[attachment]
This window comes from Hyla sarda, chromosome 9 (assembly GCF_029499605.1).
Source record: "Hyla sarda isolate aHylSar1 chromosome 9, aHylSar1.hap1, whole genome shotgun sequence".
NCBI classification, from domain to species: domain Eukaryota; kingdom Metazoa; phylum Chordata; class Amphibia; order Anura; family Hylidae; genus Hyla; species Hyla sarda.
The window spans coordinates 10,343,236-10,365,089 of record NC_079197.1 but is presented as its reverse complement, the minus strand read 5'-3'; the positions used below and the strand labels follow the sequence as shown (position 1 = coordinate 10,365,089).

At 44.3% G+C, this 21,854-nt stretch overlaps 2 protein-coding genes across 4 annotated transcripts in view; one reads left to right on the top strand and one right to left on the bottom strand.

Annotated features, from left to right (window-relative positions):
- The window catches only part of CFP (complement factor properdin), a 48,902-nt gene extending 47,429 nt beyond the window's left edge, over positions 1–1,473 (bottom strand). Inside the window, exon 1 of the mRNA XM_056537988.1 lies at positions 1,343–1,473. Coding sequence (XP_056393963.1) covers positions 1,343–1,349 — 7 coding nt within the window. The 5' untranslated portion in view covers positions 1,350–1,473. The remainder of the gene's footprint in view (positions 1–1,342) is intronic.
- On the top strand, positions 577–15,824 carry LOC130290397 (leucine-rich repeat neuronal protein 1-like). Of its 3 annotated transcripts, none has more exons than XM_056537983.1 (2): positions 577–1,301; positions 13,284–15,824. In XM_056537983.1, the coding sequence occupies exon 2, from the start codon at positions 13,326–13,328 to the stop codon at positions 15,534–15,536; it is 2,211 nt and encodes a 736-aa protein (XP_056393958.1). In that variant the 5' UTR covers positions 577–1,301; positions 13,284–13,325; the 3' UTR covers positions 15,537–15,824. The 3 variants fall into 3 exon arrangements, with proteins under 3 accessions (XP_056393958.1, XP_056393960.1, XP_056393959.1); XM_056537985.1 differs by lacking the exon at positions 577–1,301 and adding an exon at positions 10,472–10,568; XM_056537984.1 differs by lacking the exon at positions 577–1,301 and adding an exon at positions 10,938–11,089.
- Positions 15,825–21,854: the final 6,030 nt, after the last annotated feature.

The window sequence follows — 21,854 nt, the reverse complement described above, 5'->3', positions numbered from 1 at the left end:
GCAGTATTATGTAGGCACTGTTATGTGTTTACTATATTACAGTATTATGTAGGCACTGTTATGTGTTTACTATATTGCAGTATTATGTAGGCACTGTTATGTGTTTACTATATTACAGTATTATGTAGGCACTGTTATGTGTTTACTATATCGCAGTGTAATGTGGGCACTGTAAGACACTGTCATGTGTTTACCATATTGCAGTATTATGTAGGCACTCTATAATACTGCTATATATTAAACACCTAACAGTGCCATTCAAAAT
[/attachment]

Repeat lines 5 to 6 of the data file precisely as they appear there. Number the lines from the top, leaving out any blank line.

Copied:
At 44.3% G+C, this 21,854-nt stretch overlaps 2 protein-coding genes across 4 annotated transcripts in view; one reads left to right on the top strand and one right to left on the bottom strand.

Annotated features, from left to right (window-relative positions):